Assessing digital risk goes beyond the cyber security strategy.
May 2022 - Michael Simkovic, Chief Executive Officer, CSO Group
As we continue to transition to a digital economy, businesses face growing pressure to keep pace with their competitors with the focus of simultaneously driving costs down and value up.
"Innovate or die", is an expression often used and for very good reason. If businesses stay stagnant, then they will be overtaken and lose relevance. The challenge on top of this, is the pace of change and innovation necessary within the digital marketplace and accessing knowledge and resources to do this successfully. All the while, maintaining a strong customer experience and satisfaction.
While companies continue to digitise and transform their operations, they also inevitably open themselves up to increased risks, and more often cyber risks, including the potential for cyber criminals to identify and exploit gaps in the security posture. While cyber security is undoubtedly a critical defence for organisations, business leaders tend to focus aggressively on this element alone, potentially missing the possibility for other operational threats to arise.
Taking a holistic approach to risk
To truly understand and assess the potential digital threats an organisation faces, there are three distinct pillars that must be acknowledged: cyber risk; digital operations; and digital value creation risk, or lack thereof.
While cyber risk is still a significant and critical part of the discussion, it's often used interchangeably with threats when in reality, it only forms one third of that three pillar digital risk conversation. Ultimately, organisations need to be cognisant of potential issues they face in terms of their underlying digital operations and digital value creation to truly understand their security profile and take informed steps to reduce or prevent damage.
Business leaders need to take a holistic approach to risk. So, while they might not be able to protect everything, they can learn how to prioritise the most critical information, data and systems to protect by taking a step back from cyber security risk specifically to evaluate risk across the business on a broader scale. Understanding your risk through effective understanding, visibility and detection, allows executives to define and manage the organisation's risk tolerance.
For example, organisations around the globe are making progress in their digital transformation journeys, with many leveraging tools like artificial intelligence (AI) and automation to help streamline their operations. However, bringing new solutions into the technology stack can increase threats in terms of change management and access control. Business leaders therefore need to consider the broader picture, taking into account any potential complications facing operations, should the technology be implemented. Taking a holistic approach to risk prevention in this instance, would mean assessing the technology not only for its security posture, but also evaluating any liability posed to the underlying digital operations of the organisation.
Additionally, having a clear understanding of any risks that new tools pose to digital value creation is also essential. For example, businesses are turning to AI and automation to help analyse and assess vast amounts of data to derive more actionable insights. But are they asking the critical questions at the outset to impact the strategic value of the output? Specifically, have they carefully considered the difference between having and understanding of the data, versus understanding why the business has the data in the first place and how it can be used?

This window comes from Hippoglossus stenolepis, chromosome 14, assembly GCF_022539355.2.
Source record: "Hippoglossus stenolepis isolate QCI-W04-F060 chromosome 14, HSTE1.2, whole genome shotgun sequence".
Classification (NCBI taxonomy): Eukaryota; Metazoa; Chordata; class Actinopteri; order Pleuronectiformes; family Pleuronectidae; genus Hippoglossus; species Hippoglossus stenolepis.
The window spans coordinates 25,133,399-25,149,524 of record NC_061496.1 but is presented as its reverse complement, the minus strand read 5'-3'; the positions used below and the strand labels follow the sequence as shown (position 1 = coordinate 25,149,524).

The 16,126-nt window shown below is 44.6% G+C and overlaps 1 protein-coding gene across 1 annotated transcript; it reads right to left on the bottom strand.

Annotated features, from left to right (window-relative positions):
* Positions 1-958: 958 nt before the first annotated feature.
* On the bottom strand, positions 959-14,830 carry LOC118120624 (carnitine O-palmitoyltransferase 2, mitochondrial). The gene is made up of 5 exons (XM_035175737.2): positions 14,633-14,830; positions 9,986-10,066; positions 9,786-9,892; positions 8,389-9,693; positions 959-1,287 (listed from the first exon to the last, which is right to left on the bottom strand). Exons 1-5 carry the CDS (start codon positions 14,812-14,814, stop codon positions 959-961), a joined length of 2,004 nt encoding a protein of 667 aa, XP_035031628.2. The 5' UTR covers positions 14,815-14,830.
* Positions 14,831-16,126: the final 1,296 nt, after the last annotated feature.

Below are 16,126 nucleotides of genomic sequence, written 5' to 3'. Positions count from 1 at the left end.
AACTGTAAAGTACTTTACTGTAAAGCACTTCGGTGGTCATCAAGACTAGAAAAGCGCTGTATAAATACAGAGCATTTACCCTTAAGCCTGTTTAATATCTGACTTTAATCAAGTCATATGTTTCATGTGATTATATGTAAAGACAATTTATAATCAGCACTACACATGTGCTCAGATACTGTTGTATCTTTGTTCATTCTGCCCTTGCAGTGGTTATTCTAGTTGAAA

Many organisations are digitalising and migrating swathes of outdated data to the cloud and calling it digital transformation. However, without understanding what the data is and why it's there, organisations will very easily waste time, money, and other resources on managing and maintaining data for no strategic reason. This detracts from a workers' abilities to invest their time and resources into other activities that have the potential to bring more value to the company. Needless to say, the potential impact on productivity risk alone should be a critical consideration upfront.
Where to start
Overall, digital transformation and the move to cloud is little more than organisations adapting to a new way of working. As with anything new, it's essential that organisations and business leaders take the time to assess how to optimise, sustain, and futureproof their operations. This means accepting and understanding that while new ways of working can provide rich opportunities for business growth and success, assessment of business risk is an essential part of the process.
Risk is not an IT or Cyber security problem, it's a business problem.
It's essential that business leaders recognise cyber risk as only part of the puzzle. Leaders should be taking a deeper look into how transforming digital processes will impact elements like workflows and head count, as well as the use (or misuse) of new tools and technologies.
A broader evolution needs to take place to help direct risk management from the top down. Ultimately, the responsibility needs to shift and evolve to rest on the shoulders of a business leader or executive, focusing more holistically on security across those three distinct pillars.
You can start with asking the questions: is our organisation truly understanding and managing the full gamut of digital risk, or do we have tunnel vision around the cyber security elements only?
CSO Group provides organisations with effective cyber security services, risk management, and protection. For more information or to find out how CSO Group can assist you, please contact the CSO team at: email@example.com